Feeds:
Posts
Comments

Archive for December, 2018

Mill Creek has announced a 20-picture Roy Rogers DVD set — “authorized by the Roy Rogers estate” — for release in March. But so far, I can’t track down its actual contents. I have my doubts that it’ll give us uncut, color versions of the movies we’re all waiting for, since those are controlled by Paramount these days. Plus, it sounds suspiciously like the old King Of The Cowboys set from Timeless.

Stay tuned.

Advertisements

Read Full Post »

When I started doing DVD and Blu-Ray commentaries, it no longer felt appropriate to survey the best 50s Westerns DVD and Blu-Ray releases for the year. So, as a substitute (maybe a poor one), here’s a reminder of a few things we were treated to this year — and we’ll let all the praise, complaints or ranking come from you in the comments. Part 2 can be found next door at The Hannibal 8.

2018 didn’t see a lot of 50s Westerns turn up on DVD, but what turned up was certainly worthwhile.

The Durango Kid Collection
Mill Creek has come through with some terrific multi-picture sets over the last few years. They’re often Columbia pictures, and many have been available already as MOD releases, but they look great, the prices can’t be beat, and they’re big space savers as we watch our collections gobble up our square footage. The Durango Kid movies are fun, and this set gave me an excuse to really wallow in them for a while.

The Fastest Guns Of The West: The William Castle Western Collection
Another Mill Creek set, this offers up eight William Castle Westerns, most of them done for Sam Katzman. This was very eagerly awaited around here, and many of us are hoping for a second volume.

The True Story Of Jesse James (1957)
Twilight Time gave The True Story Of Jesse James a Blu-Ray release, giving us all a great opportunity to re-assess this Nicholas Ray picture — which was mangled by 20th Century-Fox. CinemaScope really benefits from 1080 presentation, and Ray is known for his great use of ‘Scope.

Five Tall Tales: Budd Boetticher & Randolph Scott At Columbia
It was about time somebody got around to the Ranown cycle in true high definition. So, where’s Seven Men From Now (1956)?

A Man Alone (1955)
This under-appreciated Ray Milland Western got a thorough restoration from Paramount — and a nice DVD and Blu-Ray release from Kino Lorber. It even played at the Museum Of Modern Art.

So there’s a few to get us going. What Western DVD and Blu-Ray releases stood out to you this year?

Read Full Post »

Marie Windsor
(December 11, 1919 – December 10, 2000)

My favorite actress, Marie Windsor, was born 99 years ago today. She’s seen above in Dakota Lil (1950).

Emily Marie Bertelsen was born in Utah and went to Brigham Young University. She headed for Hollywood in 1939 and studied acting at Maria Ouspenskaya’s school (about the same time Ouspenskaya played the old gypsy women in The Wolf Man). Around this time, she started using the name Marie Windsor.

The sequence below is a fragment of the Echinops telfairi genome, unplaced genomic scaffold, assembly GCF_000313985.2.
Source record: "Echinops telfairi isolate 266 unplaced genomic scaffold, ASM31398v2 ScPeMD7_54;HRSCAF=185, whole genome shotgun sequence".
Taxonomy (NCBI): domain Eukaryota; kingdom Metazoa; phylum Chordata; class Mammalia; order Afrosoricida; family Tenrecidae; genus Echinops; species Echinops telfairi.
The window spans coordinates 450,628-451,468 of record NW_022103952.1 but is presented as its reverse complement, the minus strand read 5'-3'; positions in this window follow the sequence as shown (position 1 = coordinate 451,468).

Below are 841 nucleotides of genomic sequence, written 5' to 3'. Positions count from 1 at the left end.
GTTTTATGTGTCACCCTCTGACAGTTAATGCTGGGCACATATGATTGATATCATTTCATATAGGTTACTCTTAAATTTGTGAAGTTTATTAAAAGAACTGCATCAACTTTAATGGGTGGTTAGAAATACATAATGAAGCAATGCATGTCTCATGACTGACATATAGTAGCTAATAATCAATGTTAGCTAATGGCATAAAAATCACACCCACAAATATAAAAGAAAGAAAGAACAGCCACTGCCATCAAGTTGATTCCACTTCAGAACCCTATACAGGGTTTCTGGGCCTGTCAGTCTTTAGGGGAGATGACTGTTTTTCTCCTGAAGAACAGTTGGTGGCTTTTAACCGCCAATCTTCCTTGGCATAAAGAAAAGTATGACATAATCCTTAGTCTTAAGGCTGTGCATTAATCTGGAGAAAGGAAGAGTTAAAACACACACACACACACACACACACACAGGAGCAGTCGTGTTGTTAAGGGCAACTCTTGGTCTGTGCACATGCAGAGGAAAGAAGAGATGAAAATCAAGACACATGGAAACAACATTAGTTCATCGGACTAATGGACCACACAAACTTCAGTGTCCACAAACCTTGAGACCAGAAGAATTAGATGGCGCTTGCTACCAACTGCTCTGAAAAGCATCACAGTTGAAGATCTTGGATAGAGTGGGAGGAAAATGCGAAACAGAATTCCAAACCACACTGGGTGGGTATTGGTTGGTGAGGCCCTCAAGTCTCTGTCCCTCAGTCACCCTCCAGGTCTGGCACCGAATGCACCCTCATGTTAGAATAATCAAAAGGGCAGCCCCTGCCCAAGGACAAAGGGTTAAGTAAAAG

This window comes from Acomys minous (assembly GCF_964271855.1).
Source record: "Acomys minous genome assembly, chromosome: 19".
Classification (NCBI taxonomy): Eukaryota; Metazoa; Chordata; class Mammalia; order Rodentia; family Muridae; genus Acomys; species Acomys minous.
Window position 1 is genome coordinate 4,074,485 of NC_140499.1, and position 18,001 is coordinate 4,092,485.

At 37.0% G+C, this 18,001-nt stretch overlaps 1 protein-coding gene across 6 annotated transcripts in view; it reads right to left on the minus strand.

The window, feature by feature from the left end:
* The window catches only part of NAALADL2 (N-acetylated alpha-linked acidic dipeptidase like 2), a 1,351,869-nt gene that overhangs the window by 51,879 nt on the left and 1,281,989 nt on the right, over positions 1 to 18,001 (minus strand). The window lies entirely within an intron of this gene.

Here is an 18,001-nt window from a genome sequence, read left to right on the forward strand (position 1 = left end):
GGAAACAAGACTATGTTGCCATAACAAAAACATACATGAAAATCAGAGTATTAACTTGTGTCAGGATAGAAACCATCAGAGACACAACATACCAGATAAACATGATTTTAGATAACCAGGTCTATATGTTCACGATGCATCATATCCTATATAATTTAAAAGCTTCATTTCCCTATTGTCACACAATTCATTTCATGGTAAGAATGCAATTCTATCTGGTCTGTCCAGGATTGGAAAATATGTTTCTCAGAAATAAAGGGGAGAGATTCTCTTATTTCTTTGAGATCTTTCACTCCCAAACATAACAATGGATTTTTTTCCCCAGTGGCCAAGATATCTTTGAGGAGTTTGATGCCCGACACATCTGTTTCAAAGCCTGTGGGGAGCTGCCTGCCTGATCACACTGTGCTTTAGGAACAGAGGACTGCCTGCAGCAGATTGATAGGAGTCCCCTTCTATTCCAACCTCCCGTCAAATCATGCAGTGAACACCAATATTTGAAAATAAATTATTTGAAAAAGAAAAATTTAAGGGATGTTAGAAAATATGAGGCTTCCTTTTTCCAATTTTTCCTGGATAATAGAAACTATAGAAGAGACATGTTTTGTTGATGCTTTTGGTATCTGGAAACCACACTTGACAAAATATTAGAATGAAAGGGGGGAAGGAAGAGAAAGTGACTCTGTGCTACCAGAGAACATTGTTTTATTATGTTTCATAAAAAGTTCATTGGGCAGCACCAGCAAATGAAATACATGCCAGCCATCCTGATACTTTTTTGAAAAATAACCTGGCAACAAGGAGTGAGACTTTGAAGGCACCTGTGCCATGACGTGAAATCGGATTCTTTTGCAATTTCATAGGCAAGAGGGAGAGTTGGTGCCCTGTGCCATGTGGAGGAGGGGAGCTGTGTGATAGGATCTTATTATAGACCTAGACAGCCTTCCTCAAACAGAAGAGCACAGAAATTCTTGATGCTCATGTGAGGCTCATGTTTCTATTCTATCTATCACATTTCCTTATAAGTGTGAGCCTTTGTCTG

Marie worked on radio, was a telephone operator and did lots of bit parts before getting a really good role in Force Of Evil (1948) with John Garfield. A string of noirs and Westerns followed, so much good stuff: Hellfire (1949), The Fighting Kentuckian (1949), The Showdown (1950), The Sniper (1952), The Narrow Margin (1952), Trouble Along The Way (1953), The Bounty Hunter (1954), Abbott & Costello Meet The Mummy (1955), The Killing (1956), Support Your Local Gunfighter (1971) and The Outfit (1973). That’s just a few. She was busy in TV, too: Cheyenne, Maverick, Perry Mason, Rawhide, Batman, Adam-12 and more.

Ms. Windsor passed away one day short of her 81st birthday.

Read Full Post »

That’s Wright King to the right, appropriately enough.

Wright King
(January 11, 1923 – November 25, 2018)

Character actor Wright King passed away last month at 95.

King didn’t make a lot of features, but he’s in some good stuff: A Streetcar Named Desire (1951, he was in the original Broadway production, too), Friendly Persuasion (1956), Stagecoach To Fury (1956), Hot Rod Rumble (1957), The Gunfight At Dodge City (1959) and Planet Of The Apes (1968), to name a few.

On TV, he was on tons of stuff, including Wanted Dead Or Alive, Twilight Zone, The Gabby Hayes Show, Johnny Jupiter, Rawhide, Gunsmoke, Father Knows Best, The Fugitive and Mannix.

Read Full Post »

On December 2, 1958, under the watchful eye of DP Charles Lang, the big VistaVision cameras rolled for Marlon Brando’s One-Eyed Jacks (1961). It would be six full months — June 2, 1959, to be exact — before they stopped. A number of inserts and reshoots came later.

My book on the film isn’t taking quite that long. Not quite, anyway.

Read Full Post »